photo taken from Youtube
A LOVE that dwells in the unfulfilled and in its inability to overcome a secret yearning is a force that dreadfully tugs and traps. Love does not always conquer all things, especially if it is an illicit kind. Sometimes, it just complicates things further and leaves one orbiting around what is already lost.
Tayo sa Huling Buwan ng Taon gives a different twist to the consequences of loving as it pulls viewers to its own orbit of romance and shifts between worlds of what was never meant to be. Directed by Nestor Abrogena, the film revolves around ex-lovers Sam (Nicco Manalo) and Isa (Emmanuelle Vera) and their seemingly merry relationships with Anna (Anna Luna) and Frank (Alex Medina). It is set five years after the time setting of the prequel Ang Kwento Nating Dalawa, which grapples with the intervention of an immoral issue between the failed relationship of Sam and his then-student Isa.
Unlike its prequel, both Sam and Isa now share a joyous bond with their newfound significant others, who both are shown to be tight-knit with each other’s families. Sam and Isa’s history and interconnectedness are not outrightly established as their present lives are told separately in the film. That being said, their stories are still displayed through parallel scenes alternating with shots of their own lives with family, work, and relationships.
Abrogena’s style in storytelling is distinguished through his use of the train, airplane, orbit, and metaphorical gravity. He brings these into play to depict the cast’s worlds being in constant motion. In Sam and Anna’s scene at the factory’s rooftop, flights betokening fear and fresh starts are depicted by an overhead shot accompanied by a passing airplane’s loud rumbling.
The majority of the film is wrapped in warm tones but like the aforementioned scene, these mask ironic hints of detachment and woe. Meanwhile, the pleasant scene framing gives depth to the moments being portrayed, like how space and intimacy are emphasized through enclosures in a windowpane, a doorway, and a staircase.
It goes beyond seizing the moment by actually making viewers feel included. This is apparent with how the actors realistically execute mundane moments without going past exaggeration. For instance, in family dining scenes, Sam’s brother Paolo (Emman Nimedez), his mother Gina (Peewee O’Hara), and Frank’s sister Kai (Sheenly Gener) are all very natural with their responses, and their banter during a family meal scene feels unscripted.
Luna is also commendable with her indistinguishable outcast portrayal amidst lively gatherings. Medina, however, exposes a slight flaw and diversion from the overall goal of veering away from the cliché. As the film nears its end, his character exhibits self-blame and a sense of martyrdom with a monologue that incites guilt within Isa. This gives a sudden exposition to a mystery as it does not hesitate to unravel Frank’s backstory. It opposes the undetailed narratives and unfinished sentences present in previous scenes—especially in those of Sam and Isa’s.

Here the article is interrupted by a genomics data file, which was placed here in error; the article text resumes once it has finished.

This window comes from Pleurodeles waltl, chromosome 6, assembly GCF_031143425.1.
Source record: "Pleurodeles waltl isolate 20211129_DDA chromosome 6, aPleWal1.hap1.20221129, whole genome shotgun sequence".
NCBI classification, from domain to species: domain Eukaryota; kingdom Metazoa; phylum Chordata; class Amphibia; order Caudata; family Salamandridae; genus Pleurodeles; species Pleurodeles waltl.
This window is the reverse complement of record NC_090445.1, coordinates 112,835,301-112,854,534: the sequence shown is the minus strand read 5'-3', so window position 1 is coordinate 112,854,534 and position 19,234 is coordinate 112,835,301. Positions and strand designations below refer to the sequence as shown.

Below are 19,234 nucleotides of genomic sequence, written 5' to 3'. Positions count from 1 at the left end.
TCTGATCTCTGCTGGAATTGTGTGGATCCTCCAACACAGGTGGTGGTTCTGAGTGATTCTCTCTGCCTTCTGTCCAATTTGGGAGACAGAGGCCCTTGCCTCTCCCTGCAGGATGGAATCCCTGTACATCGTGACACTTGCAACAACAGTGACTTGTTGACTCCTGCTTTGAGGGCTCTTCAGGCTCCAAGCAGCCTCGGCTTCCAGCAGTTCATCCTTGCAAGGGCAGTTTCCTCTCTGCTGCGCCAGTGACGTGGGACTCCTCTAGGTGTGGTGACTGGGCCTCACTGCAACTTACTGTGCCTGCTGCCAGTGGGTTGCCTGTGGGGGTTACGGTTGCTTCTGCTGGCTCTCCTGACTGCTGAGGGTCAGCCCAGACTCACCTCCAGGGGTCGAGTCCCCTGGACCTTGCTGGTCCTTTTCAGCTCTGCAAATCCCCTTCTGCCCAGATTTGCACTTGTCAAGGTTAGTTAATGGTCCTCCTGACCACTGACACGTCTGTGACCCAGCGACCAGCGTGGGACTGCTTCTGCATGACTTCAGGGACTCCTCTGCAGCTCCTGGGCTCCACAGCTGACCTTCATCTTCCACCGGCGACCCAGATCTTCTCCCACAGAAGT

Strangers to the prequel of this film only obtain a clearer picture between Sam and Isa when they find each other at an event after five years. Being caught off guard, their stupefied dazes elucidate a history between them as it is amplified by the camera spinning around the two. Adding to this is the music and spontaneous glimmer of lights in the background—all offering chaos and distraction but ironically revealing a clearer pivot for the film.
Followed by their exchange of Instagram messages, a sudden reconnection is built but will have to intervene with many other special ties. The focused back-to-back shots of Manalo and Vera’s facial expressions present awareness of this looming intervention. Amidst being in separate exuberant celebrations, both faces fall to a mixture of worry, sorrow, and guilt while gazing at their current partners. An unsatisfying clarity of their story is only given when both their long-restrained fronts vanish as they implode before a facade of a soon-to-be-demolished infrastructure that mirrors their relationship.
Tayo sa Huling Buwan ng Taon ends like how it also begins: with an enthralling but melancholic poem. The piece holds a reverse foreshadowing effect over the events unfolding in the last month of the year, vivifying a brilliant play with time.
Ultimately, the film centers on being lost in the wrong and unwanted pull of love, and the choices acted upon by individuals stuck in resistance to this orbit of the unresolved. More than being a story wrapped around romance, it reveals the reality of life and how one’s center of gravity can always be susceptible to love’s distortion. F